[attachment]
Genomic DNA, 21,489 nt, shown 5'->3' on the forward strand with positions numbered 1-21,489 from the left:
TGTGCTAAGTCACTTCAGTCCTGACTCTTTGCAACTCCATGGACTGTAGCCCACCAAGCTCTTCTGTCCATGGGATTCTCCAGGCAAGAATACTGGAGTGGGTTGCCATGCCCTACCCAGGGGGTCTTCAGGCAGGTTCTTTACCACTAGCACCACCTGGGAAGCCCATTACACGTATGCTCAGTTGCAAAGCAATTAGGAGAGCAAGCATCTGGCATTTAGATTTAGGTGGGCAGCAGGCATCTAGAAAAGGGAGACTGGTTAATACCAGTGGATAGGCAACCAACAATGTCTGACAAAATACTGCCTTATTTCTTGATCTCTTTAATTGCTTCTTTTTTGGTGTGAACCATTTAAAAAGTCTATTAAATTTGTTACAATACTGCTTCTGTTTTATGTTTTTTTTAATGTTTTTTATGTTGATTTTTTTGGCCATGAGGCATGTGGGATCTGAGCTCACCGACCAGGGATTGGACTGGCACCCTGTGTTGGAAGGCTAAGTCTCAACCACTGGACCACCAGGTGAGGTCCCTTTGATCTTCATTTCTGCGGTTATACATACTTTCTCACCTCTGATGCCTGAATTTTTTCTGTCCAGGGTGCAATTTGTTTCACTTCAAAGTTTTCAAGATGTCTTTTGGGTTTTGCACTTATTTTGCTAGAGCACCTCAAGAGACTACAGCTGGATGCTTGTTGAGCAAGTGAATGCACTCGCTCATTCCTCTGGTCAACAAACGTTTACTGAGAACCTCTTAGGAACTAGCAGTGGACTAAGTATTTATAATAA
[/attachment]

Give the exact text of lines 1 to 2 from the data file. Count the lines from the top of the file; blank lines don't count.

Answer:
Genomic DNA, 21,489 nt, shown 5'->3' on the forward strand with positions numbered 1-21,489 from the left:
TGTGCTAAGTCACTTCAGTCCTGACTCTTTGCAACTCCATGGACTGTAGCCCACCAAGCTCTTCTGTCCATGGGATTCTCCAGGCAAGAATACTGGAGTGGGTTGCCATGCCCTACCCAGGGGGTCTTCAGGCAGGTTCTTTACCACTAGCACCACCTGGGAAGCCCATTACACGTATGCTCAGTTGCAAAGCAATTAGGAGAGCAAGCATCTGGCATTTAGATTTAGGTGGGCAGCAGGCATCTAGAAAAGGGAGACTGGTTAATACCAGTGGATAGGCAACCAACAATGTCTGACAAAATACTGCCTTATTTCTTGATCTCTTTAATTGCTTCTTTTTTGGTGTGAACCATTTAAAAAGTCTATTAAATTTGTTACAATACTGCTTCTGTTTTATGTTTTTTTTAATGTTTTTTATGTTGATTTTTTTGGCCATGAGGCATGTGGGATCTGAGCTCACCGACCAGGGATTGGACTGGCACCCTGTGTTGGAAGGCTAAGTCTCAACCACTGGACCACCAGGTGAGGTCCCTTTGATCTTCATTTCTGCGGTTATACATACTTTCTCACCTCTGATGCCTGAATTTTTTCTGTCCAGGGTGCAATTTGTTTCACTTCAAAGTTTTCAAGATGTCTTTTGGGTTTTGCACTTATTTTGCTAGAGCACCTCAAGAGACTACAGCTGGATGCTTGTTGAGCAAGTGAATGCACTCGCTCATTCCTCTGGTCAACAAACGTTTACTGAGAACCTCTTAGGAACTAGCAGTGGACTAAGTATTTATAATAA